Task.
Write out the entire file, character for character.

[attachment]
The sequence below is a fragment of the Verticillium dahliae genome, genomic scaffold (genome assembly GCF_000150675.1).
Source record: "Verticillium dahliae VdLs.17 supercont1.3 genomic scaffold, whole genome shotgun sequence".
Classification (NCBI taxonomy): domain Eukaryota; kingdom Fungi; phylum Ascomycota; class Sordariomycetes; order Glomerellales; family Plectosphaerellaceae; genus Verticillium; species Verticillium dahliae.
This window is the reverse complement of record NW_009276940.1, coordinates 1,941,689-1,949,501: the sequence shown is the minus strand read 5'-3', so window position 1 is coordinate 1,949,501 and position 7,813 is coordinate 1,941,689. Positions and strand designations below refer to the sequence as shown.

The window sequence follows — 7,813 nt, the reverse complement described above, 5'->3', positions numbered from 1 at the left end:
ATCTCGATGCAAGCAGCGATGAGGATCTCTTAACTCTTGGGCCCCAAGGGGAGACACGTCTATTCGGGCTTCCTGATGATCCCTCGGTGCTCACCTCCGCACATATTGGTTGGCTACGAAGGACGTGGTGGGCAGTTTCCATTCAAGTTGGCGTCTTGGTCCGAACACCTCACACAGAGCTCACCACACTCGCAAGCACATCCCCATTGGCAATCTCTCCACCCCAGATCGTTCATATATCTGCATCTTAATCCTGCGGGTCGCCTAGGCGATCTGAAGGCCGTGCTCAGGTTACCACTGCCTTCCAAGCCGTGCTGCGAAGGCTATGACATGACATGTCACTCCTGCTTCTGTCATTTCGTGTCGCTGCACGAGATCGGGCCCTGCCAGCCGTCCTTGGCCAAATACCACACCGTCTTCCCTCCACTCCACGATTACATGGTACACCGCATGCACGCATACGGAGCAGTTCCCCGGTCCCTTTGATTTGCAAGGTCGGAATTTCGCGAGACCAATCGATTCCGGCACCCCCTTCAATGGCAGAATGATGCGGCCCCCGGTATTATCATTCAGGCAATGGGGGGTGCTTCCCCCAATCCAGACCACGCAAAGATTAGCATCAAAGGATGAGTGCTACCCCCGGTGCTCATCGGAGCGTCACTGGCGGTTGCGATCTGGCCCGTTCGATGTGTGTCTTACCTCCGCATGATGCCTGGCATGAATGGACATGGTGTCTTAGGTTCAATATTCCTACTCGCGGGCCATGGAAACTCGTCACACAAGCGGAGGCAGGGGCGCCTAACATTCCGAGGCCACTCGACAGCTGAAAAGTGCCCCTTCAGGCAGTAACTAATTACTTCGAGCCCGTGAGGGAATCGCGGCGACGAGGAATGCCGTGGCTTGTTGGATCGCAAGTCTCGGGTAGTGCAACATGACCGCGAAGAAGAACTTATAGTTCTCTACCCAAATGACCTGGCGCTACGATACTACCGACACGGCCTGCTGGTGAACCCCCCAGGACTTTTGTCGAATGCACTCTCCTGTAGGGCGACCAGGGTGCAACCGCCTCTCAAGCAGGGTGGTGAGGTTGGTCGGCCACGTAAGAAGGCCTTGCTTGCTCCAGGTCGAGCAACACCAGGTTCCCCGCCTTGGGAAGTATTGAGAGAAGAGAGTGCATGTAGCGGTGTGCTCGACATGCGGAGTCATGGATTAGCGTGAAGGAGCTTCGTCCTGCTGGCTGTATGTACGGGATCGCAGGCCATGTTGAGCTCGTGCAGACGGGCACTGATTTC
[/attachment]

The sequence below is a fragment of the Verticillium dahliae genome, genomic scaffold (genome assembly GCF_000150675.1).
Source record: "Verticillium dahliae VdLs.17 supercont1.3 genomic scaffold, whole genome shotgun sequence".
Classification (NCBI taxonomy): domain Eukaryota; kingdom Fungi; phylum Ascomycota; class Sordariomycetes; order Glomerellales; family Plectosphaerellaceae; genus Verticillium; species Verticillium dahliae.
This window is the reverse complement of record NW_009276940.1, coordinates 1,941,689-1,949,501: the sequence shown is the minus strand read 5'-3', so window position 1 is coordinate 1,949,501 and position 7,813 is coordinate 1,941,689. Positions and strand designations below refer to the sequence as shown.

The window sequence follows — 7,813 nt, the reverse complement described above, 5'->3', positions numbered from 1 at the left end:
ATCTCGATGCAAGCAGCGATGAGGATCTCTTAACTCTTGGGCCCCAAGGGGAGACACGTCTATTCGGGCTTCCTGATGATCCCTCGGTGCTCACCTCCGCACATATTGGTTGGCTACGAAGGACGTGGTGGGCAGTTTCCATTCAAGTTGGCGTCTTGGTCCGAACACCTCACACAGAGCTCACCACACTCGCAAGCACATCCCCATTGGCAATCTCTCCACCCCAGATCGTTCATATATCTGCATCTTAATCCTGCGGGTCGCCTAGGCGATCTGAAGGCCGTGCTCAGGTTACCACTGCCTTCCAAGCCGTGCTGCGAAGGCTATGACATGACATGTCACTCCTGCTTCTGTCATTTCGTGTCGCTGCACGAGATCGGGCCCTGCCAGCCGTCCTTGGCCAAATACCACACCGTCTTCCCTCCACTCCACGATTACATGGTACACCGCATGCACGCATACGGAGCAGTTCCCCGGTCCCTTTGATTTGCAAGGTCGGAATTTCGCGAGACCAATCGATTCCGGCACCCCCTTCAATGGCAGAATGATGCGGCCCCCGGTATTATCATTCAGGCAATGGGGGGTGCTTCCCCCAATCCAGACCACGCAAAGATTAGCATCAAAGGATGAGTGCTACCCCCGGTGCTCATCGGAGCGTCACTGGCGGTTGCGATCTGGCCCGTTCGATGTGTGTCTTACCTCCGCATGATGCCTGGCATGAATGGACATGGTGTCTTAGGTTCAATATTCCTACTCGCGGGCCATGGAAACTCGTCACACAAGCGGAGGCAGGGGCGCCTAACATTCCGAGGCCACTCGACAGCTGAAAAGTGCCCCTTCAGGCAGTAACTAATTACTTCGAGCCCGTGAGGGAATCGCGGCGACGAGGAATGCCGTGGCTTGTTGGATCGCAAGTCTCGGGTAGTGCAACATGACCGCGAAGAAGAACTTATAGTTCTCTACCCAAATGACCTGGCGCTACGATACTACCGACACGGCCTGCTGGTGAACCCCCCAGGACTTTTGTCGAATGCACTCTCCTGTAGGGCGACCAGGGTGCAACCGCCTCTCAAGCAGGGTGGTGAGGTTGGTCGGCCACGTAAGAAGGCCTTGCTTGCTCCAGGTCGAGCAACACCAGGTTCCCCGCCTTGGGAAGTATTGAGAGAAGAGAGTGCATGTAGCGGTGTGCTCGACATGCGGAGTCATGGATTAGCGTGAAGGAGCTTCGTCCTGCTGGCTGTATGTACGGGATCGCAGGCCATGTTGAGCTCGTGCAGACGGGCACTGATTTC